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Plainridge track partner says former president Piontkowski ‘pulled a fast one’

“We are all dumbfounded” by accusations being made against former Plainridge Racecourse president Gary T. Piontkowski, one driver at the Plainville track said. Above, drivers guided horses around the <span class="fiveeighth"><span class="web_fractions">⅝</span> </span>-mile track.Jonathan Wiggs / Globe Staff / File 2009

Former Plainridge Racecourse president Gary T. Piontkowski “pulled a fast one” on his business partners by taking at least $1 million in cash from the harness track’s money room through frequent withdrawals of small amounts over many years, according to sworn testimony before the state gambling commission.

“The former president was deceptive,” said Stanley E. Fulton, the track’s principal investor, who claims he had no knowledge of the withdrawals before state gambling investigators brought them to his attention this spring. “Had I known of these withdrawals from the money room, they would never have been allowed to happen.”

Investigators discovered the withdrawals while vetting Plainridge for a slot parlor license. The allegations against Piontkowski, catalogued in a new report from the commission’s enforcement arm, were painstakingly reviewed in an all-day hearing Thursday on Plainridge’s fitness to hold a state casino license.


The total amount Piontkowski is alleged to have taken from the money room is blacked out in the version of the investigative report released to the public. But Commissioner Gayle Cameron, while questioning Fulton, said the amount was in the “seven figures.” The track recorded the cash withdrawals in its accounting books, essentially classifying them as loans to Piontkowski, according to testimony and the commission’s report. When this money was not repaid at the end of each year the track reclassified the withdrawals as distributions to Piontkowski.

Fulton claimed he phoned Piontkowski after learning about the withdrawals and told him, “You took money that was not yours.”

Piontkowski, according to Fulton, disagreed with that characterization. Piontowski did not attend the hearing and could not be reached.

The track’s chief financial officer, Timothy Petersen, who apparently knew about the money room practices and tried to call attention to them, suddenly resigned his post within the past few days, according to Plainridge officials. Petersen was not at the hearing Thursday, which troubled the commission.


“It seems to me his testimony is critical,” said commissioner James McHugh.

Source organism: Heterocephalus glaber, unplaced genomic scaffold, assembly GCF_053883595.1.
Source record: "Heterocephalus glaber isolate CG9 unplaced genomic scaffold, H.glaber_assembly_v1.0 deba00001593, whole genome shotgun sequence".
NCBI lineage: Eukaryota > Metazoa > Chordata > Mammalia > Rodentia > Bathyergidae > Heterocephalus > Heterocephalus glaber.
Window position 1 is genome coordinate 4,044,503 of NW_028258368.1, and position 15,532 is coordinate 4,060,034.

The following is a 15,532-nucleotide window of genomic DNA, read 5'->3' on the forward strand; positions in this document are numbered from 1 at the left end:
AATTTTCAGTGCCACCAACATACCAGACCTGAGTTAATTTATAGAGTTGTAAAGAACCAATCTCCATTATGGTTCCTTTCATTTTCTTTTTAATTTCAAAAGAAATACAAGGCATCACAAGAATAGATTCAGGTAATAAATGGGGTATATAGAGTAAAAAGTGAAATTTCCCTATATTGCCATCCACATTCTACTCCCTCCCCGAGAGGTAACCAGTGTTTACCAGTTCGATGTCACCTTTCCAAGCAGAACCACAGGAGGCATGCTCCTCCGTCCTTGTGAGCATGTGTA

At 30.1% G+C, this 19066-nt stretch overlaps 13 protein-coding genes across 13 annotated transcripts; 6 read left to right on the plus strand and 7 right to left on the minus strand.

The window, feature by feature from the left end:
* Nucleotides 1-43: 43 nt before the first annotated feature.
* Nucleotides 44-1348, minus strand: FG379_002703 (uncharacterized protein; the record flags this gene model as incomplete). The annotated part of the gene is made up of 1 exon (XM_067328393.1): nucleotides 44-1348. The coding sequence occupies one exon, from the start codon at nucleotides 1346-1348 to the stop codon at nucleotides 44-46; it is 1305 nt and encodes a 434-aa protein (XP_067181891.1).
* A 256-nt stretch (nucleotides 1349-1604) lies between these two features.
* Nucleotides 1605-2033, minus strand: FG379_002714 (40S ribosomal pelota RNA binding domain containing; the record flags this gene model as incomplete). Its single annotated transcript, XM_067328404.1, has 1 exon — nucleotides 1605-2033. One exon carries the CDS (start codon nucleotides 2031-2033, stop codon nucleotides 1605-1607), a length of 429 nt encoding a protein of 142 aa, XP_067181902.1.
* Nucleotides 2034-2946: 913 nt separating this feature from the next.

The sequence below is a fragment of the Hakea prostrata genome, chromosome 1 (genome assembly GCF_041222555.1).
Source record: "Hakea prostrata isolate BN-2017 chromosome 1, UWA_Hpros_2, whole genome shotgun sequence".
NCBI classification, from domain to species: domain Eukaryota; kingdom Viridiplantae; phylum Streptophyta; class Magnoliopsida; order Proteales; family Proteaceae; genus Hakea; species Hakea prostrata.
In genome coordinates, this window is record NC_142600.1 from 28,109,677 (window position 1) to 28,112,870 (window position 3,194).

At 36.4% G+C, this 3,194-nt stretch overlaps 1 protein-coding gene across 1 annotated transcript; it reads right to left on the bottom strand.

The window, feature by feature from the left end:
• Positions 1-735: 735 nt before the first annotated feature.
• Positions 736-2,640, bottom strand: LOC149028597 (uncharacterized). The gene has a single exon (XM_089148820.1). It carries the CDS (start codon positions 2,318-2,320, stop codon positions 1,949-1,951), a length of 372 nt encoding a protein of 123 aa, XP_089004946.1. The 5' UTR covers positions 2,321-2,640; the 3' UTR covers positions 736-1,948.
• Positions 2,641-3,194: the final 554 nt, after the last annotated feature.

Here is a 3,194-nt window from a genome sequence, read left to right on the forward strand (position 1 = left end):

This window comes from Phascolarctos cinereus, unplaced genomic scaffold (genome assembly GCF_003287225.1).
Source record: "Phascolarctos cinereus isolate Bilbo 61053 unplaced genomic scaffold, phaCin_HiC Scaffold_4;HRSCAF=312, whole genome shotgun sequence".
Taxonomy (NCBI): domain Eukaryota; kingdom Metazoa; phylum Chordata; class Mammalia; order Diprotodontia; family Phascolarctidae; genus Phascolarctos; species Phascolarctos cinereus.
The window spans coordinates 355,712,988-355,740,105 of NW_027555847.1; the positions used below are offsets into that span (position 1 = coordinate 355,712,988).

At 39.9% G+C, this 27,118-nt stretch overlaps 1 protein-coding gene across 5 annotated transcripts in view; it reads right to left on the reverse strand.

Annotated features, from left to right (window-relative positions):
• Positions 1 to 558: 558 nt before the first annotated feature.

For years, Piontkowski was the public face of Plainridge and its pursuit of slot machines. He abruptly resigned in April, citing health concerns. The real reason he left, according to testimony, was that the track’s majority partners quietly pressured him out, replacing him with John Grogan, a graduate of Harvard Business School and a former consultant for Plainridge.

Track officials stressed at the hearing that they have new rules to improve internal controls, including the establishment of a board of advisors. Fulton, who had been a passive investor, has recently become chief executive and will have an active role. Grogan vowed to change the “culture” of the organization, and encourage employees to speak up if they notice the business being performed incorrectly.

But several commissioners pressed track officials on how they handled Piontkowski’s exit. According to testimony, the partners bought out Piontkowski’s shares and apparently did not demand Piontkowski repay the cash he had withdrawn from the money room.

“One of the most powerful ways” to change the culture of an organization “is to hold people accountable,” said commission chairman Stephen Crosby, suggesting that it appeared Piontkowski “was handled with kid gloves.”

Track officials said they decided to cut ties with Piontkowski quickly and cleanly to avoid a costly lawsuit. “As a business decision, it just had to be done,” said Fulton.


Revelations about Piontkowski’s alleged money withdrawals percolated Thursday through the state’s harness racing community.

“We are all dumbfounded, you know?” said Jim Hardy, a driver at the five-eighths-of-a-mile harness track in Plainville.

Bill Abdelnour, a retired school teacher turned harness driver, spent Thursday jogging horses around the track and talking to fellow horsemen who, like him, see slot machines as the only way to keep horses racing in Plainville.

“I think there’s some general concern about what’s going on,” Abdelnour said from home in Worcester, where he followed the commission hearing online. “I think the majority of us feel if there were mistakes made in the past, they have been corrected and they are moving forward.”

Abdelnour also praised Piontkowski as the savior of harness racing in Massachusetts.

“We just feel privileged to be here and there is not a person down here who does not believe Gary Piontkowski got us here,” said Abdelnour. “What went wrong, I don’t know. I hope the commission understands that the people who are up there now are righting the ship. We are a country of second chances.”

The gambling commission next week will privately debate Plainridge’s suitability to run a slot parlor. The panel will then issue a written decision on whether the track will be deemed qualified to compete for the license.

Globe correspondent Jose Martinez contributed to this report. Mark Arsenault can be reached at marsenault@globe.com. Follow him on Twitter @bostonglobemark